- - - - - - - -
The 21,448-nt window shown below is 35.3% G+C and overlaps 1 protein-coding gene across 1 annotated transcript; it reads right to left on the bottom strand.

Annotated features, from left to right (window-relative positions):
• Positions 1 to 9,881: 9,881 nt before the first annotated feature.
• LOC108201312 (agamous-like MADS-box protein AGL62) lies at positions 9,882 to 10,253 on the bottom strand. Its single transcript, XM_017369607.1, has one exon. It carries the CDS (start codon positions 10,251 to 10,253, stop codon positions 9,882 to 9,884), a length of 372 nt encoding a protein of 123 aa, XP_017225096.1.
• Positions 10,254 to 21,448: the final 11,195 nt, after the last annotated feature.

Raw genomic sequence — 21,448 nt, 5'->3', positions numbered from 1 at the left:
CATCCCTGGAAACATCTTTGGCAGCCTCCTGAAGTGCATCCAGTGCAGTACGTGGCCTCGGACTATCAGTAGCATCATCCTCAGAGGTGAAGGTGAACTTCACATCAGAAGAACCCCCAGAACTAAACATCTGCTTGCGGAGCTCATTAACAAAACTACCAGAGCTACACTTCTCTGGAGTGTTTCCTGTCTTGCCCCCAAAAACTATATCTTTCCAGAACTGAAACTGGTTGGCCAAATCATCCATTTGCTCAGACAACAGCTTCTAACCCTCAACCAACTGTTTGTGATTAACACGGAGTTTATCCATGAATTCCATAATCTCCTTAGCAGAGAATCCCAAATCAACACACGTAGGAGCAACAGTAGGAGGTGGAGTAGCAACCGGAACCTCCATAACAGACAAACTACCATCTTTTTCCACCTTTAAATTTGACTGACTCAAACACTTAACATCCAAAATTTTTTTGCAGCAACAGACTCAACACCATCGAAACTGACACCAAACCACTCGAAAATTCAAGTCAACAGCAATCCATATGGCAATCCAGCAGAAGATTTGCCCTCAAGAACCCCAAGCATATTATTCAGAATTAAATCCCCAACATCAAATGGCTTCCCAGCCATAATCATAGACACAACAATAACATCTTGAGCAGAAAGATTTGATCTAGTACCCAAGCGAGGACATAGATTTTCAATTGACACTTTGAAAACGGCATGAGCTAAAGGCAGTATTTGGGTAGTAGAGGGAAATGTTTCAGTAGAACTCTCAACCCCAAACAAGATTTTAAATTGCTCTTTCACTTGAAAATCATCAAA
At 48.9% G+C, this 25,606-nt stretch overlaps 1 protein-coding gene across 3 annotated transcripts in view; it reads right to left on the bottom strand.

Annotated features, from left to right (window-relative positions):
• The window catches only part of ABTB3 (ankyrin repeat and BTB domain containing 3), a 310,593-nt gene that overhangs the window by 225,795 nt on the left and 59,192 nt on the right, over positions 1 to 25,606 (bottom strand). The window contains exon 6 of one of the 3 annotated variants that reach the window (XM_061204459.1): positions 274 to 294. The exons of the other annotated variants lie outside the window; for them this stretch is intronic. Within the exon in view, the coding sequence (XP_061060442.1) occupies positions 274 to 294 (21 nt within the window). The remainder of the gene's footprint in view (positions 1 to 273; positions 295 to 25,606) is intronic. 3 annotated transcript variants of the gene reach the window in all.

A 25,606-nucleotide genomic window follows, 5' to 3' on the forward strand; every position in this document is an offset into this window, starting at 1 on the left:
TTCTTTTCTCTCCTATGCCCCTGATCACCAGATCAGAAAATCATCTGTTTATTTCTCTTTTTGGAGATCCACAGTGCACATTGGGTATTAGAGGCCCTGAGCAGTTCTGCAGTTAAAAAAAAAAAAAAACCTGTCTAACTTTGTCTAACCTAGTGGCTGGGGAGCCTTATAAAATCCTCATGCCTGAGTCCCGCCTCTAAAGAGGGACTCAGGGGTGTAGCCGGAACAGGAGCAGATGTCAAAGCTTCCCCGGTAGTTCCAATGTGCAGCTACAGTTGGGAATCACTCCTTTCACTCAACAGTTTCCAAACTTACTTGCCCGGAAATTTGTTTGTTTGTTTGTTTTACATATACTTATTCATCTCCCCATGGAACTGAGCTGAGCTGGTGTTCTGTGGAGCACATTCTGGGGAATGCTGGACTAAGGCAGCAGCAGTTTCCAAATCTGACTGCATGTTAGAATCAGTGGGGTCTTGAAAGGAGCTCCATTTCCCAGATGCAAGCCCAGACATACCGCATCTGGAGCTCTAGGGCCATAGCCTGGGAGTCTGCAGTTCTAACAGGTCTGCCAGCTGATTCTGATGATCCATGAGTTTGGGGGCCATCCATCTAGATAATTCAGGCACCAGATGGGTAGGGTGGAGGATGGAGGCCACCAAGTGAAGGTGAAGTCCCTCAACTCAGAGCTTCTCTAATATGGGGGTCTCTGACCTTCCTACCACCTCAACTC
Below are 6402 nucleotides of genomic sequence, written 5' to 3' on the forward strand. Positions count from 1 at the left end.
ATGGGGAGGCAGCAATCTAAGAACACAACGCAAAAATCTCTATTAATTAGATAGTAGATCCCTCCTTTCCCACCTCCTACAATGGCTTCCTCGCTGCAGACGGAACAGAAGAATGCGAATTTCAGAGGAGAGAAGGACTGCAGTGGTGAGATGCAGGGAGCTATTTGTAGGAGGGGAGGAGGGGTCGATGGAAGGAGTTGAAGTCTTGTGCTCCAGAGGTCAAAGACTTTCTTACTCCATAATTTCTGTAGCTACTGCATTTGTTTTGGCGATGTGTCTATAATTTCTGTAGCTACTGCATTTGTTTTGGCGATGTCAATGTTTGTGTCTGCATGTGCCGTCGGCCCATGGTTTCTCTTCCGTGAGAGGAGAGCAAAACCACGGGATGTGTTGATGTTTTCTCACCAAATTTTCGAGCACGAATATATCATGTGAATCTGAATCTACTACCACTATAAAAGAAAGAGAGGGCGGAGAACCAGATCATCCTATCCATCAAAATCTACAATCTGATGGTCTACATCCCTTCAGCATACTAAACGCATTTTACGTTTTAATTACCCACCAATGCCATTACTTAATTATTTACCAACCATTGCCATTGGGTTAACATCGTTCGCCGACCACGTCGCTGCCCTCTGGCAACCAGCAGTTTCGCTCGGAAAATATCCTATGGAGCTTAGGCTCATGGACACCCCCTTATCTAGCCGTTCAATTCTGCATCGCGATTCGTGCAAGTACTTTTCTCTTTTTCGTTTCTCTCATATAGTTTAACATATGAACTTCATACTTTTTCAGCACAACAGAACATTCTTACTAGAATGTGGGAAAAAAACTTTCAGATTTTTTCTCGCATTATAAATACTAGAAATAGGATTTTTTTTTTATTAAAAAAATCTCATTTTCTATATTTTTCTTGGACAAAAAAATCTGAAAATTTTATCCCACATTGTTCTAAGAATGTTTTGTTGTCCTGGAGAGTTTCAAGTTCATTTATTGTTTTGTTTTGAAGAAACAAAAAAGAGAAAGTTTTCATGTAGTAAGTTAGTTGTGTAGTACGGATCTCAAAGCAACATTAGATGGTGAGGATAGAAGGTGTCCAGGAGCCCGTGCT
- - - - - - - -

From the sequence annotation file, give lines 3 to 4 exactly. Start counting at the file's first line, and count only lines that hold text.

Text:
• Positions 1 to 9,881: 9,881 nt before the first annotated feature.
• LOC108201312 (agamous-like MADS-box protein AGL62) lies at positions 9,882 to 10,253 on the bottom strand. Its single transcript, XM_017369607.1, has one exon. It carries the CDS (start codon positions 10,251 to 10,253, stop codon positions 9,882 to 9,884), a length of 372 nt encoding a protein of 123 aa, XP_017225096.1.